What is Kubernetes (also called K8s)
Kubernetes is like a post office, managing containerised environment and making sure packages are delivered correctly. No matter the distance be it local or overseas as long as we know the address of the recipient, the post office will take care of the rest. Though the duration of the delivery depends on size of the package and also how far away it is. The main goal is always to ensure that the package is delivered to where it is suppose to be delivered.
Now imagine Kubernetes being a post office but only for containers. We can declare everything we need to do with our containers but we don’t care how it gets done. The containerised environments in Kubernetes are like boxes and they are called pods. Each pod can contain 1 or more containers. The pod also contains information to whom it is for, where does it run and also the the time you will to wait to get there. And of cause, each pod has their own unique name and IP address. Lastly, we will put the application into the box and describe how and where this box is delivered.
Fun fact: The word Kubernetes is Greek for captain or pilot.
Another awesome feature that Kubernetes has to offer is the autoscaling feature, where it allows companies to scale up and down based on actual demands. With autoscaling, Kubernetes can help you monitor and increase the pod when there is a rise in the traffic and reduces the number of pods when the traffic load is low. In addition, this will also save up some cost as we do not pay for resources that we don’t use.
If we have a sudden 100,000 users going into https://app.sca3.wpenginepowered.com, our server would need to scale to handle this amount of load, K8s will automatically spawn more pods (say 10-15 new pods) to split the load of the 100,000 users. When the user count drop back to 1,000 or 100, K8s will automatically kills the “extra” pods to help us save cost (because it is not needed anymore).
And in case of downtime or a node is down, or a container is not responding, Kubernetes will help you replace the containers or kill the containers that don’t respond to the configured health check. Usually we will configure at least 2 nodes ready for our customer instance to ensure availability. Because of that setup, we are able to do our production deployment with a little to no downtime for our customer’s instance as only one node will be brought down one at a time while the other is still available.
A good example to explain this is to talk about the release (eg, M47 production release). Let say the SCA instance have 2 pods (Pod A and Pod B). Pod A and Pod B both have the M46 code now.
During the release, k8s will automatically create a 3rd Pod (Pod C) with M47 code here. When Pod C is ready, k8s will slowly turn off Pod A and Pod B to avoid any downtime. Slowly switching everything to M47 code base.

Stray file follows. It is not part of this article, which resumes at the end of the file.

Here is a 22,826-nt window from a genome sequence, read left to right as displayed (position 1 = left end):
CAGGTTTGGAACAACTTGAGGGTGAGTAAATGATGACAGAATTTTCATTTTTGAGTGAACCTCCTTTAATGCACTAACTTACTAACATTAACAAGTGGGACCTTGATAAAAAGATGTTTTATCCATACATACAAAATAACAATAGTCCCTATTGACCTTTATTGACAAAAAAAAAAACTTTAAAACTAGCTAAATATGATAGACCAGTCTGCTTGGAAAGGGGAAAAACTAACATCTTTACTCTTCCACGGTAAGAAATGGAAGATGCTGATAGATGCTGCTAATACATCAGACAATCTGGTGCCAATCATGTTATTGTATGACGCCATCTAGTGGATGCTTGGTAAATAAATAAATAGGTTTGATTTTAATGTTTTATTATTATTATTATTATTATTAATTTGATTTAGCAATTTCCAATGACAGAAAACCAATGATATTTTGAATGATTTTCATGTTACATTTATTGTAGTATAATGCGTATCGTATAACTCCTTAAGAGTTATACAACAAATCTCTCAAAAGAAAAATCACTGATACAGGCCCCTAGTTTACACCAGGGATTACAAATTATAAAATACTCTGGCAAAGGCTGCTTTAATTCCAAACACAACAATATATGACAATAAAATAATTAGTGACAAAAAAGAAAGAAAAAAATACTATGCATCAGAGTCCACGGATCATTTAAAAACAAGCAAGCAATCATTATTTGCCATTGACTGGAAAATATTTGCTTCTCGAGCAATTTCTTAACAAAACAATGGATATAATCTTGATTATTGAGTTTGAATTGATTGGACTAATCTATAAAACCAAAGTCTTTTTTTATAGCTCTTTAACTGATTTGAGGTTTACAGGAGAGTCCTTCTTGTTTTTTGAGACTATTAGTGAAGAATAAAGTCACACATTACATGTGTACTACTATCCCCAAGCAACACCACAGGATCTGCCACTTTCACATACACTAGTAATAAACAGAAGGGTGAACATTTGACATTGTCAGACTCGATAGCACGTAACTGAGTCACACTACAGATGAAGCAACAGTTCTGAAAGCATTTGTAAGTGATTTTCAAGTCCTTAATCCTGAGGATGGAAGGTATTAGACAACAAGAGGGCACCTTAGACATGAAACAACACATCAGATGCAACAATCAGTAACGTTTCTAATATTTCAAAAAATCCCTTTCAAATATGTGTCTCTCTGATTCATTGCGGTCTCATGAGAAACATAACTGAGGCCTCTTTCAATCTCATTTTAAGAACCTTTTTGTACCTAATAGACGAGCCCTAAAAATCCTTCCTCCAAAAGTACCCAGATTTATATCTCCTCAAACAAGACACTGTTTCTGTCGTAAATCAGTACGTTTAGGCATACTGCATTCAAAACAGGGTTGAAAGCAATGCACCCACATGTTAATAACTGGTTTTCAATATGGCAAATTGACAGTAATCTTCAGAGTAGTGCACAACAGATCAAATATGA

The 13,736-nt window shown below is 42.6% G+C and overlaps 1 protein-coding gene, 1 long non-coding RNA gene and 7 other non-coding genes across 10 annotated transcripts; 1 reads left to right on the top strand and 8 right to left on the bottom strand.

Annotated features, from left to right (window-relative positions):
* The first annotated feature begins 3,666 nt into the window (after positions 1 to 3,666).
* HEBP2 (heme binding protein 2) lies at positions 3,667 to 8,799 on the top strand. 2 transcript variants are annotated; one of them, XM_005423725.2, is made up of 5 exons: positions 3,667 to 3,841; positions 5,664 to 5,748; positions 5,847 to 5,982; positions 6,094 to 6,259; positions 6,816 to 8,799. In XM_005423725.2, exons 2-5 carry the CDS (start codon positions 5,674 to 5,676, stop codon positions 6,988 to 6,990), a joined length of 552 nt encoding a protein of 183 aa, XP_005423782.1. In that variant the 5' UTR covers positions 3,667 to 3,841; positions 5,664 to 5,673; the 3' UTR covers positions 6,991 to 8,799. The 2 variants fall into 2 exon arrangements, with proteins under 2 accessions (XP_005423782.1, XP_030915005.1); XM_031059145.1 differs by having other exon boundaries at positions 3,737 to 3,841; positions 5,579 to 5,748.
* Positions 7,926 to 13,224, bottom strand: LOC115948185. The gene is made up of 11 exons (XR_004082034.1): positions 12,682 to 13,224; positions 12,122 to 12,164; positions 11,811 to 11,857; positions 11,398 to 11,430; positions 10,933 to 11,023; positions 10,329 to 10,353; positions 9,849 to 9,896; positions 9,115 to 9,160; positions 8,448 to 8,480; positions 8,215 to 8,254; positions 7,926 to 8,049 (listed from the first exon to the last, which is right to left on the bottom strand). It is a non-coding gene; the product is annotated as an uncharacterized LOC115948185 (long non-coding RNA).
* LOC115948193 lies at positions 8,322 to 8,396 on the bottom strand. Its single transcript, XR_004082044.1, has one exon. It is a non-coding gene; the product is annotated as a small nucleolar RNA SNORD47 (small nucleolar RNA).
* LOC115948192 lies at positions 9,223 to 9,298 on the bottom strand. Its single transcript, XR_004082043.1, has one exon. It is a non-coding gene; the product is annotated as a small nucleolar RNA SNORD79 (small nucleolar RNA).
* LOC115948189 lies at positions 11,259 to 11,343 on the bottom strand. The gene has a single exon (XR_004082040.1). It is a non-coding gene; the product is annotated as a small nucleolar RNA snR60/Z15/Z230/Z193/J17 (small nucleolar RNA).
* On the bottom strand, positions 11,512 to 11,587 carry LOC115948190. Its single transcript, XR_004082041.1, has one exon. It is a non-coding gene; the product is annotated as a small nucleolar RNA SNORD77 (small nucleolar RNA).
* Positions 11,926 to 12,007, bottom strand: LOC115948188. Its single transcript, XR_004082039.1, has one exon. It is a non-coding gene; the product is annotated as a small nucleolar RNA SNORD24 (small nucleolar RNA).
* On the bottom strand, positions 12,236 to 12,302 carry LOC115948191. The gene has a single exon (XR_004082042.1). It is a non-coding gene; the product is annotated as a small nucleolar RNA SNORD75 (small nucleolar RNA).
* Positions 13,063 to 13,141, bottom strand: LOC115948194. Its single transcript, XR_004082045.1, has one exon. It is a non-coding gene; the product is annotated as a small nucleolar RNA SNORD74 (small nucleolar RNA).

Kubernetes uses a consistent and highly available key value store called the etcd that acts as a backing store for all cluster data. In case of the cluster failure, we can use snapshots stored in the etcd to restore the cluster and its components to its current state.
So think of etcd as like an external hard disk you have or the online storage like apple cloud or google drive. They can act as a backup for our precious pictures that you took when you are on a vacation last summer. If let’s say that you have accidentally deleted your photos from your phone, you can always get it back from your external hard disk or from the cloud storage. Pretty cool. Now for Kubernetes, they have a built-in storage that keeps all the current state from time to time and if case something bad happens, we can use this states that we have backup to restore our clusters.
How does it looks like in Connect?
Here is an example of how a request ended in our k8s cluster
In the example above, when you(the user) hit the visit button on google chrome to https://app.sca3.wpenginepowered.com , the frontend web page will send a request (API) to our GKE cluster to get the latest news for the current user (User A in the diagram).
The request will first land in our Ingress web server (reverse proxy) and he will do the load balancing and allocate the request to one of the active pods that are found in our cluster.
In the example shown above, only pod #2 and pod #3 are currently free and pod #3 is chosen to serve the request. All the mechanisms happen automatically in our Kubernetes cluster.
The pod runs our backend implementation, retrieving information needed from the database, repackaging everything nicely and returns the data back to our lovely frontend.
Each Connect instance on our Kubernetes production cluster has at least two pods to serve requests and if one of them fails/takes too long to respond, the cluster will automatically spawn new pods and replace the failed pods.
It is to ensure 100% uptime for all the instances.